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China builds at least 60 public diplomacy outposts in US while permitting 4 US centers in China

China: 60, US: 0

Nicholas Kralev reports at The Washington Times that Congress is expressing its concern at the disparity between the number of cultural centers China and the US have permitted in each others countries. While China has setup 60 in the US, it is currently permitting only four to be built. At present, there are no such US centers in China.

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Defense Department roundtable on the Nuclear Posture Review

Earlier this week, the Defense Department’s Blogger Roundtable with Dr. Bradley R. Roberts, Deputy Assistant Secretary of Defense for Nuclear and Missile Defense, and Admiral John Roberti, Deputy Director for Strategy and Policy, J-5, The Joint Staff, about the Nuclear Posture Review. The transcript here (PDF 106kb) as the podcast is here.

My question was aimed at the public diplomacy opportunities of the nuclear weapons talks & events, which range from the Nuclear Posture Review (NPR) to the Nuclear Summit next week to the START replacement negotiations, to the May non-proliferation conference at the United Nations. My question below is followed by the responses of Dr. Roberts.

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Admiral Mike Mullen on Military Strategy at Kansas State University, March 2010

100303-N-0696M-084 by Chairman of the Joint Chiefs of Staff.Admiral Mike Mullen, chairman of the Joint Chiefs of Staff, delivered a speech at Kansas State University as part of the Landon Lecture Series on Wednesday, March 3, 2010. Some highlights are at the top, full text, including Q&A, is below the fold.

U.S. foreign policy is still too dominated by the military.

Secretaries Clinton and Gates have called for more funding and more emphasis on our soft power, and I could not agree with them more.  Should we choose to exert American influence solely through our troops, we should expect to see that influence diminish in time.  In fact, I would argue that in the future struggles of the asymmetric counterinsurgent variety, we ought to make it a precondition of committing our troops, that we will do so only if and when the other instruments of national power are ready to engage as well.

Because frankly the battlefield isn’t necessarily a field anymore.  It’s in the minds of the people.  It’s what they believe to be true that matters.

…quality of people, training and systems over quantity of platforms.  It means that we choose to go small in number before we go hollow in capability.  And it favors innovation in leaders, in doctrine, in organization and in technology.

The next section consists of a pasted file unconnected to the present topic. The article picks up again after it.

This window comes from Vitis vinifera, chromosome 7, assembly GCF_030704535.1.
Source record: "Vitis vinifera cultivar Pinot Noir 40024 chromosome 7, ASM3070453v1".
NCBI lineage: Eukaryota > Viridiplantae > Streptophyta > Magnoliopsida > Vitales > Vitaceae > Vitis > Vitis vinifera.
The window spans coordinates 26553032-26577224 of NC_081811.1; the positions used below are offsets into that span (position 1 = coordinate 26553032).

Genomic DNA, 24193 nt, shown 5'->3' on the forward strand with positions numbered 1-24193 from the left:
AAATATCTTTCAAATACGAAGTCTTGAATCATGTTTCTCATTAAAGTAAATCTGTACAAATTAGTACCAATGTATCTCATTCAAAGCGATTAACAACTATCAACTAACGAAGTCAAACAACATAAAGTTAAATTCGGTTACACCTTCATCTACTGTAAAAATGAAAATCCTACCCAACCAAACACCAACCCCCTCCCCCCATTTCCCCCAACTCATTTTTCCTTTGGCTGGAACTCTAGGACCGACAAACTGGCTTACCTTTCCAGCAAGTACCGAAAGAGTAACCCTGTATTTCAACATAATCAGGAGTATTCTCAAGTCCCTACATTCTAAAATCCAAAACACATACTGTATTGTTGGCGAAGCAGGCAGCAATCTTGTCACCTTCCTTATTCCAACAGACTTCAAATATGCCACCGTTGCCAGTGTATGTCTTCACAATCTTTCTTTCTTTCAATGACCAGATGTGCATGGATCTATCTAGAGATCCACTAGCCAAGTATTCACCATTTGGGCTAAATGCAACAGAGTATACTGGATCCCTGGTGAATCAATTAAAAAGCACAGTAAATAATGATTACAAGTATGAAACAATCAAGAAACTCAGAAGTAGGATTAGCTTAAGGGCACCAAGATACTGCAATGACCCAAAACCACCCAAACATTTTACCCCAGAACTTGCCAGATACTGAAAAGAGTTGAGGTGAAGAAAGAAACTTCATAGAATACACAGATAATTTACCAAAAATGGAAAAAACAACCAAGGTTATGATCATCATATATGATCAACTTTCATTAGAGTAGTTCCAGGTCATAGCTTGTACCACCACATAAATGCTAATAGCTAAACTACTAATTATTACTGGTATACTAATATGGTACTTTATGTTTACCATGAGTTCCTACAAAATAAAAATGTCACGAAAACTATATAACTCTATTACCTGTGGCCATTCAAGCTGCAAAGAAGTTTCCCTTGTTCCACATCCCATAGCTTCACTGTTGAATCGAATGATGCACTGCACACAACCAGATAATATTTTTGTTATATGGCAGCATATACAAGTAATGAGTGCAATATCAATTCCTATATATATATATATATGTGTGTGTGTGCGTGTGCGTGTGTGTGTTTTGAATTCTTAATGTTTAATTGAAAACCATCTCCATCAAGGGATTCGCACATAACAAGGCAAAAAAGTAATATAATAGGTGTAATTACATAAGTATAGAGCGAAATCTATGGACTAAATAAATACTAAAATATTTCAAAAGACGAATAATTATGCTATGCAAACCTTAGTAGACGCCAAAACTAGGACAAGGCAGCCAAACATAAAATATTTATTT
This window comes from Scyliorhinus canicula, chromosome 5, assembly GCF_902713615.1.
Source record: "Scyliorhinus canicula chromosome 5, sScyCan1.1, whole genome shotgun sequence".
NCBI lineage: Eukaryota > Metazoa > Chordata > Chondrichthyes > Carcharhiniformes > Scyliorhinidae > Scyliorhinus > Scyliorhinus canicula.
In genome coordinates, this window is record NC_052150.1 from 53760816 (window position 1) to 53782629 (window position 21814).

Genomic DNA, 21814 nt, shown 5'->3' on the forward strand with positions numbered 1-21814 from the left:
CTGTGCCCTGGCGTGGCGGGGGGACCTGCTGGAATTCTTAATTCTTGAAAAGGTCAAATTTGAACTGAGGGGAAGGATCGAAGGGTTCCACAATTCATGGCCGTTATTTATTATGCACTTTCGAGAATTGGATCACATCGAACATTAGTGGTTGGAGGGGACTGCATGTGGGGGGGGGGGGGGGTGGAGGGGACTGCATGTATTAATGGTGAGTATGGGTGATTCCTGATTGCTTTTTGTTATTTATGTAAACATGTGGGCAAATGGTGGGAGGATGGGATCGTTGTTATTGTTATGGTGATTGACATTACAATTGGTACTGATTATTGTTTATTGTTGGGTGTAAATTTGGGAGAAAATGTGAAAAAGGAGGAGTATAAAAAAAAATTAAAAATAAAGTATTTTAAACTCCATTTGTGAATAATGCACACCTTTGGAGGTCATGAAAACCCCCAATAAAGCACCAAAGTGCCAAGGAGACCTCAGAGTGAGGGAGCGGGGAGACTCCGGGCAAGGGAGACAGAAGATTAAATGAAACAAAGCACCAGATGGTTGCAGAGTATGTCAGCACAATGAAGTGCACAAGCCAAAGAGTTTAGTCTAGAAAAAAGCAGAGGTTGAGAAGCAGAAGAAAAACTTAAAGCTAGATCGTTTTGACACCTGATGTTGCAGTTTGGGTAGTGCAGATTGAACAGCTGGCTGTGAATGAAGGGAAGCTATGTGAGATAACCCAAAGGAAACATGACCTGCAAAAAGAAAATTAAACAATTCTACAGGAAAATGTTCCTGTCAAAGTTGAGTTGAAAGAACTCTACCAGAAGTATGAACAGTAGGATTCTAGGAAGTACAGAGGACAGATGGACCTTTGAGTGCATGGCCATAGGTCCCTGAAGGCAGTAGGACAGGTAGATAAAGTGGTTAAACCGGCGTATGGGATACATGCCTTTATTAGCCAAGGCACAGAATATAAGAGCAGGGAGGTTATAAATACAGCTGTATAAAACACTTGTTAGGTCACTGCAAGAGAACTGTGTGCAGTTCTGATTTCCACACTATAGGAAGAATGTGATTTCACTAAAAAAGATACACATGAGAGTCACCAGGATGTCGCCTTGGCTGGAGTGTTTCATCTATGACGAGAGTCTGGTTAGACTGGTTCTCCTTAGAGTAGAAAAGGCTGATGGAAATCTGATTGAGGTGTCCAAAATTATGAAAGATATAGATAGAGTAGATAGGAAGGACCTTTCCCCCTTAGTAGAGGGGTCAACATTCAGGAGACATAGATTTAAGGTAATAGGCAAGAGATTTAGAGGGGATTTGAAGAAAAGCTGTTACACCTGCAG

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Mobile Phones Combat Taliban’s Afghan “Information Wastelands”

From Bloomberg-BusinessWeek:

“We found that Afghans in the most-troubled, insurgent- held areas lived in information wastelands dominated by militant propaganda,” [U.S. special envoy Richard Holbrooke] said March 17. “We are fighting back with a revamped strategy that puts the people and their ability to communicate at the forefront of our effort.”

Joanna Nathan, author of a 2008 report on Taliban propaganda for the Brussels-based International Crisis Group, cautioned that expanding mobile-phone capacity isn’t enough to counteract the Taliban. They have dominated the war of words by exaggerating victories and fueling conspiracy theories, she said.

“It’s not the words, but how credible is your message,” said Said Jawad, Afghan ambassador to Washington. The U.S. must not only “respond to propaganda but deliver and make a difference in people’s lives.”

The Role of Cultural Relations in Conflict Prevention and Resolution

Culture is how people think, says Martin Davidson, CEO of the British Council. Thinking of culture in this way creates the necessary intellectual space to conceive of cultural relations and cultural diplomacy as something more than engagement that a payoff that is subtle and decades away. It is a way to create pathways that can be leveraged to prevent or resolve conflict in the short term.

On March 2, 2010, the British Council, with NATO and Security Defence Agenda, hosted a conference in Brussels at the Bibliothèque Solvay titled “Conflict Prevention and Resolution: the Role of Cultural Relations.” The purpose was to discuss the value of building dialogues between groups that can be non-linguistic – such as sport, art, or civic development – to create opportunities for engagement, understanding, with goal of, as the title said, preventing and resolving conflict.